Newsletter - October 2022 - Grammar Error Hunts

Mary Cullen
Post by Mary Cullen
Originally published October 26, 2022, updated October 28, 2022

Writing for Business Newsletter

Expert tips and strategies to enhance your writing at work
October 2022 Issue

 

How many times have you hit "send" on an email just to see an embarrassing grammar error a second too late? Or maybe you've actually received negative feedback on your spelling or grammar in the past?

Grammar and proofreading are common struggles for many professionals, and the rules that apply to each are not only complicated but can change over time. 

As a fun throwback to our elementary school days, we've created five error hunt exercises below that reflect the most common mistakes we see in business writing.

Can you spot the errors below?

  1. Can we reschedule our training? Our team is open anytime in January, if there is a particular time that will work best for you, let me know.

  2. Looking forward to working with you.

  3. The president sent letters to Lauren and I.

  4. We need a short term solution to our sales reporting issues.

  5. Let’s bring in a consultant to analyze the Acme proposal and assess it's worth.

Here are the corrections with links to full explanations about each grammar rule:

  1. Can we reschedule our training? Our team is open anytime in January. If there is a particular time that will work best for you, let me know.

    The original statement above contains a run-on or fused sentence and needed a period to break up the sentence into two. This is one of the most common errors we see in business writing. We wrote this great resource to help you understand and fix these sentence structure mistakes when you see them. 

  2. I'm looking forward to working with you.

    While it's incredibly common to end an email, this is actually a sentence fragment and is incorrect as it's missing its subject. Here is another explanation of how to avoid these common sentence-related errors.


  3. The president sent letters to Lauren and me.

    Me, myself, and I are commonly misused, but once you understand the differences between each, you should never make this mistake again.

  4. We need a short-term solution to our sales reporting issues.

    Hyphens are very complicated punctuation marks and therefore very easy to mess up. We outlined how to best use hyphens along with a funny example in this blog article.


  5. Let’s bring in a consultant to analyze the Acme proposal and assess its worth.

    You definitely won't be alone if you missed this one. We recently updated this article which provides a helpful trick to remember the proper usage, distinct differences, and correct spelling of it's and its.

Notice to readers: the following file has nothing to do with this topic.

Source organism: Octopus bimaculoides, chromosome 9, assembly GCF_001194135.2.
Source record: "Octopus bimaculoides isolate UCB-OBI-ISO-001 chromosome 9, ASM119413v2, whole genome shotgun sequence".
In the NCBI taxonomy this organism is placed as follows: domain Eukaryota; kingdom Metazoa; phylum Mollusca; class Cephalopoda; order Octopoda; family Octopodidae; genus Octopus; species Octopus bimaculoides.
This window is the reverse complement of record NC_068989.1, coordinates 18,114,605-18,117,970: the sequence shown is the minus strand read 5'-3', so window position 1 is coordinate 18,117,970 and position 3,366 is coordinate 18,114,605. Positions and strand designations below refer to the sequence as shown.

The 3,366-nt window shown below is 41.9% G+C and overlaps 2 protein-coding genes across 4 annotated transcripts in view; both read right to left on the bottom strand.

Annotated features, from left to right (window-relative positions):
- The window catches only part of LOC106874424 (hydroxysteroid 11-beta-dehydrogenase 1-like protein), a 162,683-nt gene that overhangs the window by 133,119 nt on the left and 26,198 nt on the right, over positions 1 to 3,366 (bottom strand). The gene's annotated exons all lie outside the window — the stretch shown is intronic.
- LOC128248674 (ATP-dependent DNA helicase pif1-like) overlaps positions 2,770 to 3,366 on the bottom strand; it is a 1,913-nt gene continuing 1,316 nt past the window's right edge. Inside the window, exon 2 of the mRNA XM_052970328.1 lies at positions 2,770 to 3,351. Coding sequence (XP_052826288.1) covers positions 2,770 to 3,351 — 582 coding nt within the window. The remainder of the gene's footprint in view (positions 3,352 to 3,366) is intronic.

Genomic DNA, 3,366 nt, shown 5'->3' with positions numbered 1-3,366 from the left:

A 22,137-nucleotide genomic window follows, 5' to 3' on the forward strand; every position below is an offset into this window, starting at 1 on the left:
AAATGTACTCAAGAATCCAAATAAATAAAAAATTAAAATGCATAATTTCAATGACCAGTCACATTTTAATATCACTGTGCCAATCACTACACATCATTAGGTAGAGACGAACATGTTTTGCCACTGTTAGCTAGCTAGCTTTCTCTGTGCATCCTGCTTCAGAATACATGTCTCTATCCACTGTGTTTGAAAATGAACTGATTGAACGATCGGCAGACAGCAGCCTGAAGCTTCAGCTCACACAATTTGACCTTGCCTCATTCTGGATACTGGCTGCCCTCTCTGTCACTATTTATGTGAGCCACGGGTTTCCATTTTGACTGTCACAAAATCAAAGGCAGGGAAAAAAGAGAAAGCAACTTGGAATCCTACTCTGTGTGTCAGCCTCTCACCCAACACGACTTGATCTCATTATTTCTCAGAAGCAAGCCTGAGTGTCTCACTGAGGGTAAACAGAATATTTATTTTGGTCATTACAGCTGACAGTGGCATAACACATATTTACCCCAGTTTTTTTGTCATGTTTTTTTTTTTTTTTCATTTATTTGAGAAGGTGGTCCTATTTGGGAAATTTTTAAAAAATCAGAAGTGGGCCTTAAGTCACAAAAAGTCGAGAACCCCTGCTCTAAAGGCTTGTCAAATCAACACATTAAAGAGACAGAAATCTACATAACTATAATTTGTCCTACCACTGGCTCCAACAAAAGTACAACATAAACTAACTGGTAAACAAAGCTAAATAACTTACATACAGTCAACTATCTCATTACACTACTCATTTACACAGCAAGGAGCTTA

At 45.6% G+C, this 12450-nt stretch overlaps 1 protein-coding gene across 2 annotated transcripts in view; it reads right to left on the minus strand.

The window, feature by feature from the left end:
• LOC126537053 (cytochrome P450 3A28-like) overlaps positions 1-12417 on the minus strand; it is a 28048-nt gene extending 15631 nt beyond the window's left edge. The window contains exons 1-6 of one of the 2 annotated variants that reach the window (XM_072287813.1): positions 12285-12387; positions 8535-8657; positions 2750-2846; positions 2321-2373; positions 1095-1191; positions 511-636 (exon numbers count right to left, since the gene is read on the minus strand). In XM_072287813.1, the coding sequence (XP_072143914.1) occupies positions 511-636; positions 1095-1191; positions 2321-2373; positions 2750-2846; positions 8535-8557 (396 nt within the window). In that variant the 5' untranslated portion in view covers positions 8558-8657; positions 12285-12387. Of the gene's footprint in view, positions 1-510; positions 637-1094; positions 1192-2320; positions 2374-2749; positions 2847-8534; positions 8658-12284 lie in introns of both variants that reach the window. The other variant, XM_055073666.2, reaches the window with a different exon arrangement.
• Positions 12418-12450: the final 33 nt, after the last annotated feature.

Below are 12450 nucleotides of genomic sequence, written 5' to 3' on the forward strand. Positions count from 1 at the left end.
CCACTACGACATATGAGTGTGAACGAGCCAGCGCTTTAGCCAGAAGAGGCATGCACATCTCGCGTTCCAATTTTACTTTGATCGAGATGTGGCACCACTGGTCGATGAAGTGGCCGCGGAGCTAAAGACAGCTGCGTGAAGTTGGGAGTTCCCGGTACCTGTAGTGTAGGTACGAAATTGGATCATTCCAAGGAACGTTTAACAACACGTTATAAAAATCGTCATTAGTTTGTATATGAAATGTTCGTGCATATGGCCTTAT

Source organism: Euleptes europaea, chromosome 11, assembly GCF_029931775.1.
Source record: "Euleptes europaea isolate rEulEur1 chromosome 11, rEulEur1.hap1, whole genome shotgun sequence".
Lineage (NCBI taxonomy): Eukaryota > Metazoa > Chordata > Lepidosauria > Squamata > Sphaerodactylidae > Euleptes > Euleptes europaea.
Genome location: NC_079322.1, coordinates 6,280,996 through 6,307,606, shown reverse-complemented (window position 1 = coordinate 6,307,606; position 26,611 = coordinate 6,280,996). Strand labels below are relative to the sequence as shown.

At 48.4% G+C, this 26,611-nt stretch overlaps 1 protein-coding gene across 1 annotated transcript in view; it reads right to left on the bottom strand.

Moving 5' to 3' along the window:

If you made more mistakes than you'd like to admit or it took a second to find the solutions, our online self-paced Proofreading & Grammar Course may be a great option.

This course not only teaches the most up-to-date grammar rules that are relevant to business writing but is full of practice opportunities and instructor interaction to ensure you create error-free documents every time.

You can enroll now and improve your grammar skills right away.

 

More recent blog articles

English Grammar 101

by Katie Almeida Spencer

5 Steps to Write a Technical Proposal

by Elisabeth O'Quinn

11 Grammar Exercises for Business English

by Grace Cuddy

Guide to Strong Policy Writing

by Elisabeth O'Quinn

Incorrect writing can reflect poorly on your performance.

Don't let your expertise be shadowed by poor or inefficient writing. Maintain your professionalism and reputation by ensuring that documents and emails are correct, clear, and concise every time.

Let's talk about your goals and see if we can help you meet them.


 
Instructional Solutions helps groups and individuals at every level master the critical skill of business writing.

Courses  |  Coaching  |  Learning Center

Learn More About:

Business Email | Business Grammar | Executive Summary Writing
Proposal Writing | Sales Writing | Technical Report Writing 

 

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Newsletter
Mary Cullen
Post by Mary Cullen
Originally published October 26, 2022, updated October 28, 2022
Mary founded Instructional Solutions in 1998, and is an internationally recognized business writing trainer and executive writing coach with two decades of experience helping thousands of individuals and businesses master the strategic skill of business writing. She excels at designing customized business writing training programs to maximize productivity, advance business objectives, and convey complex information. She holds a B.A. in English from the University of Rhode Island, an M.A. in English Literature from Boston College, and a C.A.G.S. in Composition and Rhetoric from the University of New Hampshire.

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